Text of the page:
Destination: In and around Washington, DC.
Five years of questions; two nights of answers.
The Fox ad campaign for its February, 1999 sweeps episodes tells us all we need to know. This is it! After five and a half seasons, not to mention a movie, we are finally going to get some resolution to the show’s mythology.
That was the plan, anyway. Unfortunately, the mythology had gone so far off the rails by this time that it was almost impossible to bring it back on track. Even worse, one gets the impression that TPTB knew that the show would continue on for a while, so were unwilling to simply put the conspiracy to bed and move on to something else.
This is the fundamental problem with the episode. There is no forward movement, no tying up of all the loose ends that are now too numerous to count. We have the Syndicate, the black oil, the bees, the aliens, the hybrids, the green gunk, the clones, the shapeshifters. Rather than address all of these in turn, Carter basically threw it all out. To make a very long story short, the aliens are coming; they are creating human/alien hybrids to work as slaves; another alien race is trying to stop them.
Rather than have this pivotal episode revolve around his two leads, Carter uses the Spender family and their relationship with Mulder. Clearly, CSM wants a son like Mulder. As big of a pain in the neck as he is, CSM can’t help but respect his drive and his focus. Jeffrey simply can’t live up to that ideal, and the look on his face when his father tells him that he pales to his rival is tough to watch.
As if having his father prefer Mulder isn’t enough, so does Spender’s mother. Cassandra is cool at best when Jeffrey comes to see her at the train yard; she’s so excited to see Mulder, she nearly “pees the floor.” She tells Scully that she will only talk to someone whom she trusts; someone who just might believe her. She knows that her son is not that man.
Jeffrey is so caught up in trying to live up to his parents’ ideals, he very nearly kills a man. He can’t (a mark in his favor), but having Krycek there to do the deed leads to the best scene in the episode. Jeffrey’s whole world view has been rocked, and here comes this other young man (who is obviously closer to Jeffrey’s father than he is) to tell him some hard truths. Kryceck’s dry delivery of all these horrible facts is chilling.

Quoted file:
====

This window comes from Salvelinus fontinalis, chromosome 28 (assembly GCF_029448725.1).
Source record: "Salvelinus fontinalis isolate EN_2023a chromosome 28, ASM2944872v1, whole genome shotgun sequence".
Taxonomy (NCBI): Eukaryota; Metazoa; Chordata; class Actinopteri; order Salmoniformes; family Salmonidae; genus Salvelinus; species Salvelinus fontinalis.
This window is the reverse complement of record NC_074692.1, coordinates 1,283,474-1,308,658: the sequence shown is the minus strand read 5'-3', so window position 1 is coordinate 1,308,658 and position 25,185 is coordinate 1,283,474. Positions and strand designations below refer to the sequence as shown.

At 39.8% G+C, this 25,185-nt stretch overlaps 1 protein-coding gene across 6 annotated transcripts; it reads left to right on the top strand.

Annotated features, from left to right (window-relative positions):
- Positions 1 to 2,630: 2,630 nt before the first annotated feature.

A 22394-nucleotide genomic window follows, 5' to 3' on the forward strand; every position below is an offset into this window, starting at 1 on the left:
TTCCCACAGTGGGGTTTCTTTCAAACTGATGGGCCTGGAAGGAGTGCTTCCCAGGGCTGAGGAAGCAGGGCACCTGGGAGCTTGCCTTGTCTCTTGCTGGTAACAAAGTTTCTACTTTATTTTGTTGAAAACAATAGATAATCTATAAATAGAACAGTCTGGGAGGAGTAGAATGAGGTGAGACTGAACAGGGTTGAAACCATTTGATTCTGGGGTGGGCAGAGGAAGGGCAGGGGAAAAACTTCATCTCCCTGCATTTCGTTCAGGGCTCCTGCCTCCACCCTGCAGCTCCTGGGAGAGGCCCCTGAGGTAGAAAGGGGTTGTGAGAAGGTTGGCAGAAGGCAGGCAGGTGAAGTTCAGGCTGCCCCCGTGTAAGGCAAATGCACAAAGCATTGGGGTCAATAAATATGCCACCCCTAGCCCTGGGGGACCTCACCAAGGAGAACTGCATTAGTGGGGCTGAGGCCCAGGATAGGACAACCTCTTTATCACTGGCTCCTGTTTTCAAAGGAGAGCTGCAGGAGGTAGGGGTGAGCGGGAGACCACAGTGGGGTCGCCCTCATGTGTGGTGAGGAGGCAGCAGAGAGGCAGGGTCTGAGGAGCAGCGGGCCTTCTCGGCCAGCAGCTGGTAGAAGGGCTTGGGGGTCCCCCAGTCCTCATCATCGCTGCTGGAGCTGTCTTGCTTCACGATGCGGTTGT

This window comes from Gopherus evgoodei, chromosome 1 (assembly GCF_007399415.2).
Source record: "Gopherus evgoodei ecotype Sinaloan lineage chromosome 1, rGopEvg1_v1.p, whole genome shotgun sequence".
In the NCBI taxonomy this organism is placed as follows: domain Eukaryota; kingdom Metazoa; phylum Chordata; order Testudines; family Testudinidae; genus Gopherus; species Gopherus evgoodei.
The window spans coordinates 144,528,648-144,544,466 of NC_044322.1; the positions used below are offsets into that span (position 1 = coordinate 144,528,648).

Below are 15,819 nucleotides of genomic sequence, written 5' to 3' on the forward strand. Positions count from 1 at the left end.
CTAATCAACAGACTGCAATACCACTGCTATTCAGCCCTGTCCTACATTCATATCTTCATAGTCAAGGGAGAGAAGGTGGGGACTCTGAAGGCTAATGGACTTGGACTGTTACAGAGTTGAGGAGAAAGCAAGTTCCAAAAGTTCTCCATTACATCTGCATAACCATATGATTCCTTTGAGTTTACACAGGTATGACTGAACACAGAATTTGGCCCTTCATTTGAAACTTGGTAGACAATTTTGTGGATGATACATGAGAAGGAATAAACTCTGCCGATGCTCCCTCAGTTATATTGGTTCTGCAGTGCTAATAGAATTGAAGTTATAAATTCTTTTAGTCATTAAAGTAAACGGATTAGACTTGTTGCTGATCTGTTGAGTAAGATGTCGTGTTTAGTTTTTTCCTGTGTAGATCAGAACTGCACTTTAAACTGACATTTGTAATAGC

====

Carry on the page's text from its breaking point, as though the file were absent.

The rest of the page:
Although the senior Spenders may prefer Mulder and Jeffrey clearly has some fraternal rivalry going on, Mulder’s family is Scully. Period. He is not going to get involved, even though it is an X-File and even though it may provide answers. He is so jaded by the whole experience he can’t believe that there isn’t an ulterior motive. That is until Scully tells him that it may provide answers for her. Then, there is no stopping him.
In many ways, this narrative structure works. Carter takes some very large and very frightening concepts, and has them directly affect people we know. In this way, we are all able to relate to the story in a more empathetic way. It’s real.
Like any good first part, this episode ends with two pretty big shocks. The first is the return of Diana who is working with CSM. Although it’s not completely shocking that Mulder’s ex will end up working against him, the reveal of the person to whom CSM is talking is very well done. Secondly, the episode goes out on a close-up of a gun in Mulder’s hand as he points it to a relatively innocent person. Wow.
-- This episode won an Emmy for Outstanding Makeup.
-- This episode and the next garnered the highest Nielsen ratings the show ever got. In many ways, we can see these two episodes as truly the beginning of the end of this story.
-- Mulder’s conversation with Scully on the basketball court is just painful to watch. Who really thought that was a good idea, even sixteen years ago?
-- In an episode about family, it is clear that Skinner has become a father figure to both Mulder and Scully. They trust him with everything, and he risks a lot to help them.
CSM: “This is the end. I never thought I’d hear myself say those words after so many years.”
CSM: “Treachery is the inevitable result of all affairs. Every man believes he has his own good reason.”
Final Analysis: As this is the first of two parts, I will withhold judgment on whether Carter succeeded in clearing up the confusion until next week.
ChrisB is a freelance writer who spends more time than she ought in front of a television screen or with a book in her hand.